English 3-4
6 June 2013
Fear: A Steering Wheele
The definition of fear is a distressing emotion aroused by impending danger, evil, etc, whether the threat is real or imagined. For anybody that knows what fear truly is knows that it can destroy you. It can turn the bravest person into a coward, driving them into a state of mental disorientation, causing them to do things they never ever imagined they would. In Night by Elie Wiesel, an eye witness account is given of Elie’s experiences at death and labor camps with his father. In Life is Beautiful by Roberto Benigni, a man named Guido is put into a concentration camp in Italy with his son and wife. In both the novel and the movie, Wiesel and Benigni use setting and characterization of the main protagonists to illustrate that when man succumbs to fear, mans ability to act morally erodes.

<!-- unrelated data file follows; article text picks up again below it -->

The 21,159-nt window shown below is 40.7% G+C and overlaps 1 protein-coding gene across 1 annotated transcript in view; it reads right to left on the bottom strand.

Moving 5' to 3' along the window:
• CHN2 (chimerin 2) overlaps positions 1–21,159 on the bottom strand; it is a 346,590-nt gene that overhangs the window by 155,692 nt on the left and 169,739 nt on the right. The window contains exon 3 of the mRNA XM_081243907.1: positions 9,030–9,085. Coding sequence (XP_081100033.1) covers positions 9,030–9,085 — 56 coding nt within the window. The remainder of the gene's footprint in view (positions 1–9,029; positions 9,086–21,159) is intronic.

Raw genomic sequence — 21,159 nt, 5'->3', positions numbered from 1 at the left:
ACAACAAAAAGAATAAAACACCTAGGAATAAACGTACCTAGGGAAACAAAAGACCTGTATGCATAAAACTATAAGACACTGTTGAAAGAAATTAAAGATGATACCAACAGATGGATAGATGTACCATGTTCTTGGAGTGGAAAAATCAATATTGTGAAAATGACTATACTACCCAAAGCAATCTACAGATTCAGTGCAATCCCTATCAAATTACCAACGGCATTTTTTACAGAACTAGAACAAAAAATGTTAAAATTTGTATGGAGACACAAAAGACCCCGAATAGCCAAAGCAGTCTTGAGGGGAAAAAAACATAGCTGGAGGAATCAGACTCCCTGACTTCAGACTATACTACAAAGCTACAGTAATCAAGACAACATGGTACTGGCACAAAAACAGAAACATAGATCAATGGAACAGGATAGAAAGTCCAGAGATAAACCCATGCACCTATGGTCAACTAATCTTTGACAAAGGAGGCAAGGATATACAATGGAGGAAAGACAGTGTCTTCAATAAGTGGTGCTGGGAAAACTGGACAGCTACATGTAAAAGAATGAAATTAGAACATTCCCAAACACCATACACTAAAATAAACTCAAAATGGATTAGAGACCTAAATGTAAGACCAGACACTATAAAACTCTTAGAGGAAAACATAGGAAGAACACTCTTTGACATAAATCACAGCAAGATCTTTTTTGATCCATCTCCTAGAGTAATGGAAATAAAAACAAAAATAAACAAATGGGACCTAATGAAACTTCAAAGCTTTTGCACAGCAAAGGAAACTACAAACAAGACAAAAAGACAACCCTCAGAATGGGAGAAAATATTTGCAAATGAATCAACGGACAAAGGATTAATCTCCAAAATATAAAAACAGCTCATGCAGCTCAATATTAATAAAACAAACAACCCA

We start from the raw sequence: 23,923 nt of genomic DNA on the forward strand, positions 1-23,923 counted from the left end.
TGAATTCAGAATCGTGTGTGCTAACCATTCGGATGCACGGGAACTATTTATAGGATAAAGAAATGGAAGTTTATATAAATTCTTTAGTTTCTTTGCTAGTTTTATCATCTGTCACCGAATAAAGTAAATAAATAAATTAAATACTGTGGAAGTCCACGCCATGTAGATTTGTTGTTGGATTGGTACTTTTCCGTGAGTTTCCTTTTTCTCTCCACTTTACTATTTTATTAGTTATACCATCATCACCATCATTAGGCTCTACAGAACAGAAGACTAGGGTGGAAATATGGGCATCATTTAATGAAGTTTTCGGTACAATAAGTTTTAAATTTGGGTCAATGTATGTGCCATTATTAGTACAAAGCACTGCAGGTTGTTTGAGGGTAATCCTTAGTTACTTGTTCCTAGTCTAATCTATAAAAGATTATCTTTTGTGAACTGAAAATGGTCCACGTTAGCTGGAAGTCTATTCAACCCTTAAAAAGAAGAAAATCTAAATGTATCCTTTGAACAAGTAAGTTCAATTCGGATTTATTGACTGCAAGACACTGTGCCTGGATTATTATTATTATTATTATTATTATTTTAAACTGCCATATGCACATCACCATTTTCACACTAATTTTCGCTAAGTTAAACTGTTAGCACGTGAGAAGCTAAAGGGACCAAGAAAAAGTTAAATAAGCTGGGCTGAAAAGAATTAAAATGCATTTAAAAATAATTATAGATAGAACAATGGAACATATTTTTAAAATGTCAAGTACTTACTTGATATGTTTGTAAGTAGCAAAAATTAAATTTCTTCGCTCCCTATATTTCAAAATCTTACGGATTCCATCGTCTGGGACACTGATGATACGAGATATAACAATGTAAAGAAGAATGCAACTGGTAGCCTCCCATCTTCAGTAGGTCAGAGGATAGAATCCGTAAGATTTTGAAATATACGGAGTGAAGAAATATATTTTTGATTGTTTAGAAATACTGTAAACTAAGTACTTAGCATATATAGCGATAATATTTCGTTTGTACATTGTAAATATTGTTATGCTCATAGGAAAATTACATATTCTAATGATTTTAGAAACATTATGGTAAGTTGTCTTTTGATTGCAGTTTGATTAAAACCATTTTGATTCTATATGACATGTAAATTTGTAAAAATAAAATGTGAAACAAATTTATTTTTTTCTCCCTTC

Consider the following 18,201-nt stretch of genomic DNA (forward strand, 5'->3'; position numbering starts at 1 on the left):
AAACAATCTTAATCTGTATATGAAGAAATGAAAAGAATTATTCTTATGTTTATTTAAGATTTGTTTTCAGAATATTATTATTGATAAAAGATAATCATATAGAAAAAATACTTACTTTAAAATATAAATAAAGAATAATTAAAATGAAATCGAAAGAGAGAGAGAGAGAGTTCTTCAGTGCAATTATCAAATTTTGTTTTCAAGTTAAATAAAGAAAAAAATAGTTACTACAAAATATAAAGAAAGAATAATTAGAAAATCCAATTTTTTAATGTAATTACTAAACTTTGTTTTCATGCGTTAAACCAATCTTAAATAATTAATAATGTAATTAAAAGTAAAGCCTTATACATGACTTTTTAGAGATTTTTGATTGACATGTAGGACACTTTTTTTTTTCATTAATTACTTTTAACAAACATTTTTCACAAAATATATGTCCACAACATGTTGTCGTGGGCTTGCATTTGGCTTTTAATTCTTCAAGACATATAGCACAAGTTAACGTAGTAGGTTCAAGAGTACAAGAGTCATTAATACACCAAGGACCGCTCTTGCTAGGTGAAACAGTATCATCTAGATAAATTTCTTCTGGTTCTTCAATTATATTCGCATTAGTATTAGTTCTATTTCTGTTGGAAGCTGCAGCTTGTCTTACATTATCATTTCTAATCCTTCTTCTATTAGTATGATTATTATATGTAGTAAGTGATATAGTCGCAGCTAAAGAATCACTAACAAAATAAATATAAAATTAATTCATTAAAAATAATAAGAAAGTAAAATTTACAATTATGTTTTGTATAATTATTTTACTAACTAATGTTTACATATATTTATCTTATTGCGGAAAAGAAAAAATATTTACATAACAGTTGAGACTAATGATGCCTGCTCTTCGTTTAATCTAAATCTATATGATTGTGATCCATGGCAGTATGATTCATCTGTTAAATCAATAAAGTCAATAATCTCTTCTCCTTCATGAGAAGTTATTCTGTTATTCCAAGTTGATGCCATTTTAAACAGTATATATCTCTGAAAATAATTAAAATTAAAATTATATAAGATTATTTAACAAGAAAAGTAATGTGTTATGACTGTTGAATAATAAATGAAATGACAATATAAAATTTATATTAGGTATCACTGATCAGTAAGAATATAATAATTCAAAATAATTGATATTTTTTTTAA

While Wiesel directly invokes fear using setting in order to set up the eventual moral decay of the characters, Benigni avoids fear in the setting to allow the characters to cling to their morals. In Night the overall setting is one of fear and despair. In the book when first arriving at Auschwitz, Wiesel describes a dark and depressing scene filled with fear and “flames… and in the air that smell of burning flesh.” (Wiesel 26) Wiesel uses this setting to drive fear into the reader. The smell of someone burning and the fear of death would drive fear into anybody. Elie is frightened when he first arrives. He is scared of the death that swarms around him like a hive of bees. However, over time Elie and the Jews around him develop a tone of not really caring about death.   Later in the book, inside the train to Buchenwald, Elie depicts a setting filled with dead bodies and how the “gravediggers took him, one by the head and one by the feet, and threw him out of the wagon like a sack of flour.” (Wiesel 94) These men are surrounded by death and are scared. They want to survive and will do anything to accomplish that. Ripping of the...